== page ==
I could've swore Mosfilm had subtitles up before, but now they don't.
 

Almalexia

Her Flamboyance, the Calipha
Duke
M&BWBNW
Seff said:
It would be quicker and less misleading to watch "The World at War" from 1973-4.

Ive watched it and I liked it, but it is rather dated now in presentation and information. Especially considering the Soviet Union had yet to collapse at the time it was made, so information on the Eastern Front was obfuscated. Is there not a newer, comprehensive documentary series on the War yet?
 
Almalexia said:
Seff said:
It would be quicker and less misleading to watch "The World at War" from 1973-4.

Ive watched it and I liked it, but it is rather dated now in presentation and information. Especially considering the Soviet Union had yet to collapse at the time it was made, so information on the Eastern Front was obfuscated. Is there not a newer, comprehensive documentary series on the War yet?

The Century of Warfare was pretty good, though it doesn't go extremely deep since it covers the entire century, hence the name. There are also some singular mistakes here and there. Josef Tito's nationality f. ex is wrong, as are Finland's borders in 1939. Overall I still think it's an interesting watch.
 

F.F.C._fritz

Grandmaster Knight
WB
Besides, the ending of the first movie did not really suggested any possible sequel.

I'll have to re-watch "Cross of Iron" sooner or later. Always wondered if it was actually a good movie or if I, too, fell for the "wow, the german point of view". Sometimes it seems that if a movie is from the german POV, then it's of course good and interesting, maybe as a result of the oversaturation of allied POV movies, I don't know. Also, as in every german POV movie, no one is a nazi. Of course...
 
F.F.C._fritz said:
Also, as in every german POV movie, no one is a nazi. Of course...
This reminds me of how Karl-Friedrich Merten (former captain of U-6:cool: and Kurt Baberg (U-61:cool: wrote Wir U-Bootfahrer sagen: "Nein!" "So war das nicht!" to criticise - among other things - how marrily anti-nazi the crew in Buchheim's books (Das Boot and others) are.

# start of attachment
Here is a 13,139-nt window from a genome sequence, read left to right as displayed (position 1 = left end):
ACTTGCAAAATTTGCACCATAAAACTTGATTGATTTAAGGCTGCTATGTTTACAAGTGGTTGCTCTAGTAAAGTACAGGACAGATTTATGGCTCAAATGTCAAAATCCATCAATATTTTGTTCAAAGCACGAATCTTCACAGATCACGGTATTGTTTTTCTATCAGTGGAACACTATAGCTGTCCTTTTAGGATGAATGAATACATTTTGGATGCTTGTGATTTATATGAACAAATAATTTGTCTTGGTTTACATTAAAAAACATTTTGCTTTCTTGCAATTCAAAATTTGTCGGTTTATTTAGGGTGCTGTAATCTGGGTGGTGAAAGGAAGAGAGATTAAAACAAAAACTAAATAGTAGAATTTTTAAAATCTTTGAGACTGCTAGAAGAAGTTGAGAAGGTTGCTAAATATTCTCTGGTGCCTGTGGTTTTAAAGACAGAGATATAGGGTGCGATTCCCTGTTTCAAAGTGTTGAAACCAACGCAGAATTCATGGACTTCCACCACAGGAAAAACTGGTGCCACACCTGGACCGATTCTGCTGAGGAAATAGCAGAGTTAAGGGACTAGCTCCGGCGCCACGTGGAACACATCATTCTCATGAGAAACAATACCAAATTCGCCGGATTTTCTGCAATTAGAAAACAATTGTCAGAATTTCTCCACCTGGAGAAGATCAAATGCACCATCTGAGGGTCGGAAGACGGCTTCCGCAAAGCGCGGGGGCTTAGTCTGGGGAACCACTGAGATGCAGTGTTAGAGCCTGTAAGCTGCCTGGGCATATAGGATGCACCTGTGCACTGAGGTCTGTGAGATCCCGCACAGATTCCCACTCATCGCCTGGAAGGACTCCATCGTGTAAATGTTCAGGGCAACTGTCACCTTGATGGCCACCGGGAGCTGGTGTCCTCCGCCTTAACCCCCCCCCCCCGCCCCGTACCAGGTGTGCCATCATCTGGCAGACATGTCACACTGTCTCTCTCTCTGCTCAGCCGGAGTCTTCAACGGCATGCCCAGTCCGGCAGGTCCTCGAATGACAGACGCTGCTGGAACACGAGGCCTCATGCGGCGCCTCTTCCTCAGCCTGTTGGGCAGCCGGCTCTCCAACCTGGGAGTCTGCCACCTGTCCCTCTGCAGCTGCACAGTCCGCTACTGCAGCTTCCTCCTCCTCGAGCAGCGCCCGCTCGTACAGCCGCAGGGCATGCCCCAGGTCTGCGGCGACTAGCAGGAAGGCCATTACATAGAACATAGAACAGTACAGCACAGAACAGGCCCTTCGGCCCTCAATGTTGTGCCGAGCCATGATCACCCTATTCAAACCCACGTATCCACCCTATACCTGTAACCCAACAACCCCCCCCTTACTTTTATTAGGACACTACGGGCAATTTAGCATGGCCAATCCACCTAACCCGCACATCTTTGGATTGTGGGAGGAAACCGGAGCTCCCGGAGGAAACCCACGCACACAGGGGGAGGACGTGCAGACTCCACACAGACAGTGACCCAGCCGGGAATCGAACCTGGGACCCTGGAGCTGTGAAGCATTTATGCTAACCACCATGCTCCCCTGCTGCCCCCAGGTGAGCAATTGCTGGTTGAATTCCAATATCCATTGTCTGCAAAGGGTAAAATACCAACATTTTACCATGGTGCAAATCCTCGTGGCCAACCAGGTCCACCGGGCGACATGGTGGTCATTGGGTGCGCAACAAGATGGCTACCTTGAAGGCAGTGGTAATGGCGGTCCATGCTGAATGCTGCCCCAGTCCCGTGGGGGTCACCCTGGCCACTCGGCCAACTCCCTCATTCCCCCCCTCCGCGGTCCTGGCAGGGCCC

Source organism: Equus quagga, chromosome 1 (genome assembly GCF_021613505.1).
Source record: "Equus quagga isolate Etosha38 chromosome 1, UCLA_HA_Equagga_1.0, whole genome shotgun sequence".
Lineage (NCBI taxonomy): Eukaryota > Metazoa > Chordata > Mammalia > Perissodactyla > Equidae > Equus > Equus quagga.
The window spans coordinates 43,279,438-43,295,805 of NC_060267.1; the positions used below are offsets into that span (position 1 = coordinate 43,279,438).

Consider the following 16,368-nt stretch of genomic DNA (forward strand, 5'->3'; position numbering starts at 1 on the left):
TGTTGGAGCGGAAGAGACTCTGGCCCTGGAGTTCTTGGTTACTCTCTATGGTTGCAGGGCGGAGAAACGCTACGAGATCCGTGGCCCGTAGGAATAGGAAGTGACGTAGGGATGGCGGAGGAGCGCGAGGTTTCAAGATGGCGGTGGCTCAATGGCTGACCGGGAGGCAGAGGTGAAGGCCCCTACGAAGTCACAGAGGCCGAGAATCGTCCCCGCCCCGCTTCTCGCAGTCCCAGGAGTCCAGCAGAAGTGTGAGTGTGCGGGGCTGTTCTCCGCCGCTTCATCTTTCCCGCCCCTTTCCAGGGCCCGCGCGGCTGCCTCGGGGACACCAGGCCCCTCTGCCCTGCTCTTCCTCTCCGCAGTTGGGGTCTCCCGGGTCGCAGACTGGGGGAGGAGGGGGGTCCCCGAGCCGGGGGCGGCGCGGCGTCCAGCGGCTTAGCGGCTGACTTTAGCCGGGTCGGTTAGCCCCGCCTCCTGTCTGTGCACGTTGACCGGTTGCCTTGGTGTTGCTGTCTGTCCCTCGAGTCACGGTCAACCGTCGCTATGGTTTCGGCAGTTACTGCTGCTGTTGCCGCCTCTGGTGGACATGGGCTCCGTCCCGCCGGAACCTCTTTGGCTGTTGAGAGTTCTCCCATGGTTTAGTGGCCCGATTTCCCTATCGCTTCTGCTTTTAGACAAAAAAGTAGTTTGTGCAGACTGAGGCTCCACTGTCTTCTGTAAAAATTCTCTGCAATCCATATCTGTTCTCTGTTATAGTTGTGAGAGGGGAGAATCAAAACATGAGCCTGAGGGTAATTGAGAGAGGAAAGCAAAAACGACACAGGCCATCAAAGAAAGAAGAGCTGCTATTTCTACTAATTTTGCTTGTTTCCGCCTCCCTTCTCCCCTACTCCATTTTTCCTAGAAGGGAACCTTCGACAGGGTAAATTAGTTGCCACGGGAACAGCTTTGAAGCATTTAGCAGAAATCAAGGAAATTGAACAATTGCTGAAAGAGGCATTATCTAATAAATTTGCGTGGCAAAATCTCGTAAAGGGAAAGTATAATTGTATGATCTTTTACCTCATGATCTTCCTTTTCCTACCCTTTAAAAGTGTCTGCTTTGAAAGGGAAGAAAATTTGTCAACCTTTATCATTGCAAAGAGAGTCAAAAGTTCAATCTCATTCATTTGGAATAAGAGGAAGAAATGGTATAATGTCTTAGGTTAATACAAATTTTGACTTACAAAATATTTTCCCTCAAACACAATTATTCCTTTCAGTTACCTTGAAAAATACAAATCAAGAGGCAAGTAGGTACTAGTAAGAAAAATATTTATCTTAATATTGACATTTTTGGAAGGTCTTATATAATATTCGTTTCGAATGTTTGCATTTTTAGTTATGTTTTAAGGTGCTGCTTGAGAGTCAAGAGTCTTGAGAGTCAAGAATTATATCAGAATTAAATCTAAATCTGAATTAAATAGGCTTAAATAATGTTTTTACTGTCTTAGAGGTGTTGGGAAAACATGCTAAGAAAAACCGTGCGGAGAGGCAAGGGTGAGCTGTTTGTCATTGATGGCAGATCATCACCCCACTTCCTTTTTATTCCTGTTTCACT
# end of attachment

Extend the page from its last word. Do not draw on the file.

Wellenbrecher

Trümmerfrau
Archduke
WBM&BVC
You lot should read the secret SD reports - "Meldungen aus dem Reich" - at some point if there's a translation available. :roll:
Proper, glowing Nazis weren't all that common. Simple sympathisers and folks who didn't give a **** and just ran with it for personal advancement on the other hand...


(that's not to say that Das Boot didn't paint too rosy a picture...)
 

F.F.C._fritz

Grandmaster Knight
WB
I'd be curious too. Omer Bartov's "Eastern Front" had convinced me otherwise that both the officers and the soldiers - the members of both coming mostly from the low-middle class - mostly believed in what they were doing. And the aristocrats, which today are thought to be somewhat heroical, appeased the National Socialism they so much despised (since it encouraged the de-aristocratization of the officers' class) until things started going bad for them as well. Heroic Stauffenberg was all for colonization of Poland and had something to say about inferior polish jews, just to mention the most famous and glamorized anti-nazi hero of the Wehrmacht. To sum it up, a pretty interesting book. I'd be more than curious to read your document, tough. Even today, it's still pretty hard to have a clear idea on how things were.

Especially since books written by former nazis themselves, sometimes under a false name (such as Paul "Carrell" Schmidt), are still sold as historiography, even today. The Cold War complicated things even further...

On one things we can all agree, the german POV movie presents excessively "rosy" situations. In 1994 Stalingrad a character even says something about Germany deserving the revenge of the russians. Yeah, I'm sure, ahah
 

Wellenbrecher

Trümmerfrau
Archduke
WBM&BVC
See, that's what I mean. I am absolutely willing to believe and convinced that what you wrote there is true. Painting Stauffenberg, Rommel or so many of the other "good Germans" as heros in some way or another is silly.